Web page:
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Vol. 46. Issue 4.
Pages 224 (April 2022)
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Vol. 46. Issue 4.
Pages 224 (April 2022)
Scientific letter
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The science of truth
La ciencia de la verdad
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A. Fajardoa,
,1
, R. Adasmeb,1, A. Medinac,1, V. Modesto i Alapontd,1
a Internal Medicine Service and Critical Patient Unit, Viña del Mar, Chile
b Respiratory Therapy UC-Christus Health Network Clinical Hospital, School of Kinesiology, Faculty of Rehabilitation, Andres Bello University, Santiago, Chile
c Central University Hospital of Asturias, Oviedo, Spain
d Hospital Universitari i Politècnic La Fe, València, Spain
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Dear Editor,

We have read the article “High flow nasal cannula useful for severe SARS-CoV-2 pneumonia1 and we believe that what the authors claim is not supported by the data and analysis they provide. The article describes the use of HFNO with an initial requirement of 100% FiO2. These are therefore patients with severe ARDS, which clinical practice guidelines prescribes intubation, invasive mechanical ventilation (IMV) and even prone position.2 Maintaining non-invasive support in these patients causes more mortality than performing IMV.3 This simple statement has not yet been able to be experimentally refuted.

Being a retrospective study, the cause–effect relationship regarding the efficacy of a treatment (HFNO) vs. another (IMV) cannot be rigorously argued if it is not demonstrated that the two cohorts (with and without treatment) were similar before applying the respective treatments. The authors do not present a table showing the distribution of the covariates in both cohorts before the treatment was applied. And therefore, we do not know the confounding factors that should have been controlled for in the analysis.

We did find some data that makes us believe that IMV was applied to patients with a higher probability of dying. Thus, they indicate that “patients were placed in HFNO if they had ventilatory failure”, but that “patients that had severely altered consciousness at admission, severe work of breathing (exhaustion), or shock were placed on invasive mechanical ventilation”. Survival of (n=30) patients who received IMV was 42.2%. And of those (n=60) who received HFNO at some point in their evolution, 35 (58%) could be weaned from HFNO and went home, but in 25 (42%) of them the treatment failed. Of these, 24 had to be intubated and 13 finally died (21.67% mortality).

The patients where HFNO failed (Tables 1 and 2) were much more severe than those where it worked. So, since the assignment of patients to treatments was not random, it is logical to deduce that the IMV had to deal with the most seriously ill. This is clearly a co-intervention bias. And despite this, we can calculate that the IMV was quite effective, in the sense of achieving the objective for which it was administered. Since IMV was applied to 30+24=54 patients, with a total of 17+13=30 deaths, it worked in more than 55.56% of the patients where it was applied. HFNO only fulfilled its function in 58% of the patients where it was used, and who were the healthiest. Using a beta-binomial Bayesian model, and a non-informative a priori distribution, the probability (rational belief) that IMV fulfills its function better than HFNO is 61.8%.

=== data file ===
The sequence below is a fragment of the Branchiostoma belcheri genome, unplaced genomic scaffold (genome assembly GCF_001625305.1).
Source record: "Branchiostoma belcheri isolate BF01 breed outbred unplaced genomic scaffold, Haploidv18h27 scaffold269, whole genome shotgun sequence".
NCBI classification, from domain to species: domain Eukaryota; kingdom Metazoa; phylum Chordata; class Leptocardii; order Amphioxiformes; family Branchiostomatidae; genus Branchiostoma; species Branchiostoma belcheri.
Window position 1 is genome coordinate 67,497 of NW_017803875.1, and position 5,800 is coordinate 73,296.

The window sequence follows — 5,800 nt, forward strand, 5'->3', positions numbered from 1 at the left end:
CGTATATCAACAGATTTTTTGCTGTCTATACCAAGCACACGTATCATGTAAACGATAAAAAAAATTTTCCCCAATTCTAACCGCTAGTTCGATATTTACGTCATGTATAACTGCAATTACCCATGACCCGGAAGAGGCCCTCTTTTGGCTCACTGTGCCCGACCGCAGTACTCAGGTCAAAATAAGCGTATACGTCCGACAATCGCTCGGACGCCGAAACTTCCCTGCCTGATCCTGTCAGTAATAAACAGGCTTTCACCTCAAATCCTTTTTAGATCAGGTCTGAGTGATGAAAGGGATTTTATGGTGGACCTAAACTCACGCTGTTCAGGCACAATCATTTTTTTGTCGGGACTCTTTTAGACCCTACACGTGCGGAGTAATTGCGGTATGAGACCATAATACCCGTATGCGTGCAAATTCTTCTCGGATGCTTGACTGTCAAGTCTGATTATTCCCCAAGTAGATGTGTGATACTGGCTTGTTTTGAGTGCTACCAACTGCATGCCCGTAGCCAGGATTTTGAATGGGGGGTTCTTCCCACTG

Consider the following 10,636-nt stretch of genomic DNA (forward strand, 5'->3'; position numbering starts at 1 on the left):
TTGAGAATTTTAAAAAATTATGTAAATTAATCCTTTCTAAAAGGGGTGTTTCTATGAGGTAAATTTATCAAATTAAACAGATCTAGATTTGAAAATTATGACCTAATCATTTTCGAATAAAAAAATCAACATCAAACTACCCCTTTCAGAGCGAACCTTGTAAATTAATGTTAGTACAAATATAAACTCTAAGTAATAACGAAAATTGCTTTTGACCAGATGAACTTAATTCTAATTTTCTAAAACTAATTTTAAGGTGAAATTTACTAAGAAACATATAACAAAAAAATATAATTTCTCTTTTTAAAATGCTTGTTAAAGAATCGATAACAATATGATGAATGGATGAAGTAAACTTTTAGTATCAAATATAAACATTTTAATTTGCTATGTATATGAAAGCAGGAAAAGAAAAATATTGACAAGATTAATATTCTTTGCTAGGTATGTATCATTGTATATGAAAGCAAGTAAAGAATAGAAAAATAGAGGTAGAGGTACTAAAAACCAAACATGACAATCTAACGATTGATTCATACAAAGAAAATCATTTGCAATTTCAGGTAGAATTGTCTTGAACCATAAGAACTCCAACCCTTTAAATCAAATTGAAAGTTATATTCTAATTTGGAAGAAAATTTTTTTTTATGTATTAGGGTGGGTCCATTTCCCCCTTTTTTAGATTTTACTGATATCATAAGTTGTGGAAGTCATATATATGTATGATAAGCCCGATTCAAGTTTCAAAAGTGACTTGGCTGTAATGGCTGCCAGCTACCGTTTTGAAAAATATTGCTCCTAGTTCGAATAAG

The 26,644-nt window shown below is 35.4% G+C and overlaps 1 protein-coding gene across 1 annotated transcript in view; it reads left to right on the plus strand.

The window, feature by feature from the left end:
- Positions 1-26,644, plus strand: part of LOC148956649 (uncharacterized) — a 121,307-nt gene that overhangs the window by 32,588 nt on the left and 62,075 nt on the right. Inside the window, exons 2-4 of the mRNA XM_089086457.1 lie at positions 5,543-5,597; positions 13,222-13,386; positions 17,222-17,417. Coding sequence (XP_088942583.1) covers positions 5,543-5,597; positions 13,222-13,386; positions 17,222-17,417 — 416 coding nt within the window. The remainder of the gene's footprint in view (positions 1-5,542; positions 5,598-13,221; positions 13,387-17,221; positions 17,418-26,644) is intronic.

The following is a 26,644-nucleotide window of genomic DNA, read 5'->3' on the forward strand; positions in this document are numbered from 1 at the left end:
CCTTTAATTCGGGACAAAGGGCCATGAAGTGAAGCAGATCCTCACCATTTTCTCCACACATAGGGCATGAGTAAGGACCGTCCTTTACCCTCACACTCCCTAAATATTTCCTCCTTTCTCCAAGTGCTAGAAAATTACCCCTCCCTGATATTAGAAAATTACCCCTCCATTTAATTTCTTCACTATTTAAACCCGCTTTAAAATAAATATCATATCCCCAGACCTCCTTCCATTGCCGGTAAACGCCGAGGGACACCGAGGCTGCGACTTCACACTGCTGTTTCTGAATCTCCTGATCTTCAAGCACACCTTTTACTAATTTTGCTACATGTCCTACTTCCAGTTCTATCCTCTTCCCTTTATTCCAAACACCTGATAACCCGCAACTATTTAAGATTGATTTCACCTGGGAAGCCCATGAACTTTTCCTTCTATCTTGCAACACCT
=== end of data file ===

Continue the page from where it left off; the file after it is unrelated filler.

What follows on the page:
So, to our knowledge, statements such as “We show evidence of the utility of HFNO in severe covid-19 patients that required ICU admission for the treatment of severe respiratory failure. We achieved a high survival and posterior discharge rate” are far from having endured a rigorous experimental rebuttal and must still remain in the degree of belief.

Ethics approval and consent to participate

Consent for publication, availability of data and material: Not applicable.

Authors’ contribution

All authors contributed equally to this manuscript.

Funding

Not applicable.

Conflict of interest

The authors declare no competing interest.

References
[1]
Ángel Mejía V, Isaza D, Fernández Turizo M. High flow nasal cannula useful for severe SARSs-CoV-2 pneumonia, Med Intens. https://doi.org/10.1016/j.medin.2021.01.002.
[2]
J. Laffey, G. Bellani, T. Pham, E. Fan, F. Madotto, E.K. Bajwa, et al.
Potentially modifiable factors contributing to outcome from acute respiratory distress syndrome: the LUNG SAFE study.
Intensive Care Med, 42 (2016), pp. 1865-1876
[3]
G. Bellani, J.G. Laffey, T. Pham, F. Madotto, E. Fan, L. Brochard, et al.
Noninvasive ventilation of patients with acute respiratory distress syndrome insights from the LUNG SAFE study.
Am J Respir Crit Care Med, 195 (2017), pp. 67-77

WeVent: International Mechanical Ventilation Group.

Copyright © 2021. Elsevier España, S.L.U. and SEMICYUC
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